KNOW YOUR LEGAL RIGHTS:
- Landlords don’t get to decide how much to charge you for a security deposit. Deposits are capped at the equivalent of two months rent for an unfurnished apartment, and up to three months rent if the unit comes furnished.
- If your landlord is trying to charge you more, call them on it, but also beware that it could be a sign of shadiness in the future.
- Just because your landlord owns the building doesn’t mean he can traipse into your apartment anytime he wants to. Unless there is an emergency, landlords must provide at least 24 hours notice if they plan to enter your residence.
- Unless it is specified in the original lease, you don’t have to move to another apartment when your original lease runs out. When the term of your original lease is up (most are one-year agreements) your tenancy becomes a month-to-month arrangement with the same terms as stipulated in the original agreement.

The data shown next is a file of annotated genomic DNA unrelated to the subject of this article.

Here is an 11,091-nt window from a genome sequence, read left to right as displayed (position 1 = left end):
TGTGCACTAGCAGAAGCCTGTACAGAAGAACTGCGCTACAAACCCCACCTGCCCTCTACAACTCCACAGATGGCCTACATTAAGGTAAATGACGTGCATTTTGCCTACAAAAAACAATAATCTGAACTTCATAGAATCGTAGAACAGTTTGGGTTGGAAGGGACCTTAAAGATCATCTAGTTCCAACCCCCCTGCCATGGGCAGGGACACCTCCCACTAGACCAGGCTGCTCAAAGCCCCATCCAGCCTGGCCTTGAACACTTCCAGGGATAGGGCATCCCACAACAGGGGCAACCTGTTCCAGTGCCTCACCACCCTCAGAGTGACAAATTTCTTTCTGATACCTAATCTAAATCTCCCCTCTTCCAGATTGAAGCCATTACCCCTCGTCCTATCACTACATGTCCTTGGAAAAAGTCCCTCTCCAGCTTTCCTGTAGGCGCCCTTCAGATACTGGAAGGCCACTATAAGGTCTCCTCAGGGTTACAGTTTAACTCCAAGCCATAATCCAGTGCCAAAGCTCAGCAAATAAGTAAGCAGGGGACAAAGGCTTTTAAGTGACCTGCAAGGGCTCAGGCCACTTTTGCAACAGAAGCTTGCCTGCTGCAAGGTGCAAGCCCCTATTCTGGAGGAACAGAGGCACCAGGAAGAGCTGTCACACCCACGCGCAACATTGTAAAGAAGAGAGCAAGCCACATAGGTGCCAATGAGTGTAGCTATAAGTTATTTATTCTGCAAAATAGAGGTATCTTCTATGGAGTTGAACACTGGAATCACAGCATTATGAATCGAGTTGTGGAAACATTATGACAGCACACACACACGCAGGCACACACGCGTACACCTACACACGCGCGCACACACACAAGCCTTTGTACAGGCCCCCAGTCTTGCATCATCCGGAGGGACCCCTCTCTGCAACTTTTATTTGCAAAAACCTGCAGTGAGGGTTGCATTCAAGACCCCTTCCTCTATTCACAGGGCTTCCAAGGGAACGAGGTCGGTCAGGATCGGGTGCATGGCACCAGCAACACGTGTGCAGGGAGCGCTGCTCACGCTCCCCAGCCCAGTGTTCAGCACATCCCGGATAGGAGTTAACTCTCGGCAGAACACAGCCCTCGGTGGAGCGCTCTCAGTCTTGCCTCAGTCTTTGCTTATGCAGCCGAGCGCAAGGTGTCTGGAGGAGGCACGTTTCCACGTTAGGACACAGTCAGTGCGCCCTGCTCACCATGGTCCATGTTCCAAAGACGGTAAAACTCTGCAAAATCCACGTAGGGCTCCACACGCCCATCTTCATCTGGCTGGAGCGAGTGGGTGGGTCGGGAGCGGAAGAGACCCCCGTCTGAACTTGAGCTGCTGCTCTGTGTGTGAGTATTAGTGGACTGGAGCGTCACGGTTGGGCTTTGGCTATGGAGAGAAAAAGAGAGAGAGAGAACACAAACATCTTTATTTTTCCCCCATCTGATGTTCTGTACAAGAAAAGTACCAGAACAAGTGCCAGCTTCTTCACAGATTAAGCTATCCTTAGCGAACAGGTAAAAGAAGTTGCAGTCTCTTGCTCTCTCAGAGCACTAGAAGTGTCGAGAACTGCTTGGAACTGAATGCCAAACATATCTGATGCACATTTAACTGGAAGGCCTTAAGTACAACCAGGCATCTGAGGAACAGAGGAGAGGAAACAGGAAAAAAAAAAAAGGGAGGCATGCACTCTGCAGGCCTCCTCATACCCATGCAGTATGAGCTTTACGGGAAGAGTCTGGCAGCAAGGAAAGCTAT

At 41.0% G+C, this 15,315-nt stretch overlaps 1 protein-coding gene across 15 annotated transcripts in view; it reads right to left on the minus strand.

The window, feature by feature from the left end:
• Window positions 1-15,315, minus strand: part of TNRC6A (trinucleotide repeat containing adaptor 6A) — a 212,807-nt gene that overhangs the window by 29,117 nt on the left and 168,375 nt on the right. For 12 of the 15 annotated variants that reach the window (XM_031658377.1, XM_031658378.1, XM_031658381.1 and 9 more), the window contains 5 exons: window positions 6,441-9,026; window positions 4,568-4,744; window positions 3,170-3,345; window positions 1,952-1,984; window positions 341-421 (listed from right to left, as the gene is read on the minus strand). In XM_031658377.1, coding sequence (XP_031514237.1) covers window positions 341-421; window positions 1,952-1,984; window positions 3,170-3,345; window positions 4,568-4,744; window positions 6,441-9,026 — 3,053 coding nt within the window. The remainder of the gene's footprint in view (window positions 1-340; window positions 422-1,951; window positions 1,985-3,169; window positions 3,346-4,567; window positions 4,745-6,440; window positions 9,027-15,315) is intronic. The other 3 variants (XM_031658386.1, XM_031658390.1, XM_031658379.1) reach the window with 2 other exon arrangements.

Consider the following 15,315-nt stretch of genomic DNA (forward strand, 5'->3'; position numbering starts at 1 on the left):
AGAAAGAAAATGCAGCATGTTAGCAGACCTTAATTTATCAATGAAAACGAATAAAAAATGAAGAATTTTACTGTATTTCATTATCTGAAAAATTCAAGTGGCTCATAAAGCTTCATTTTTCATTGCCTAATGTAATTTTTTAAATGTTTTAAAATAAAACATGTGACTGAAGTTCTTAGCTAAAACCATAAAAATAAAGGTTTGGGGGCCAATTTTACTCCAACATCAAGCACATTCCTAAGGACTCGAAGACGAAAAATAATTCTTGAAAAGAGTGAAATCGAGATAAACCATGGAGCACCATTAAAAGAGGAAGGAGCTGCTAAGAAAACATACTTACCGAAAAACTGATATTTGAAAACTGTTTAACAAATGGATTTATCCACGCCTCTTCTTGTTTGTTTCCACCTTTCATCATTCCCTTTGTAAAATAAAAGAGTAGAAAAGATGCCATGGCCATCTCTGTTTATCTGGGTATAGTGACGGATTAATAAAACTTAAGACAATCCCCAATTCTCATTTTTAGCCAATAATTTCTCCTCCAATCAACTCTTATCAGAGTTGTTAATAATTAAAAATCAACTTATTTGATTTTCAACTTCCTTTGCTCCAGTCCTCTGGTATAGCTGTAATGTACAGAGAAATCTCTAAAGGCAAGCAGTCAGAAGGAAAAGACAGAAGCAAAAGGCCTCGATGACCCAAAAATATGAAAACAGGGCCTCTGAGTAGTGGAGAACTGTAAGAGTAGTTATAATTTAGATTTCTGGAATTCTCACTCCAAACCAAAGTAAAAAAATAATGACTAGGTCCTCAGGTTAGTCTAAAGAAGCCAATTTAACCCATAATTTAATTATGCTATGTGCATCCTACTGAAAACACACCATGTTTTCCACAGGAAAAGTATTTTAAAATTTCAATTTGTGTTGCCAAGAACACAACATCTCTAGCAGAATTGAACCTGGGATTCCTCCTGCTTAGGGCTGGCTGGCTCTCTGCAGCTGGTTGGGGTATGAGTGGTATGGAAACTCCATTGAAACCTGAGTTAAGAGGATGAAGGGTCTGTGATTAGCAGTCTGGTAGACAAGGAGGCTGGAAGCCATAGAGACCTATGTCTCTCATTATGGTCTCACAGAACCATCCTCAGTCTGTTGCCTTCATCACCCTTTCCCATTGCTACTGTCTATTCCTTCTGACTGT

- You cannot be evicted for subletting your apartment unless it is specifically prohibited in the original lease. Many landlords do include these prohibitions, so read your lease carefully if you think you might be subletting in the future.
- Your landlord is required to provide adequate heat for the unit, which means your entitled to a balmy 68 degrees in any of the habitable rooms.
- Landlords are required to do routine maintenance to keep the unit habitable. Dire problems, like a sewer backup or heat outage, should be fixed within one or two days. Other problems may take as long as a month to fix. Make sure you record and keep all correspondence between you and your landlord. If the problem persists beyond a month, it’s probably time to call the building inspector.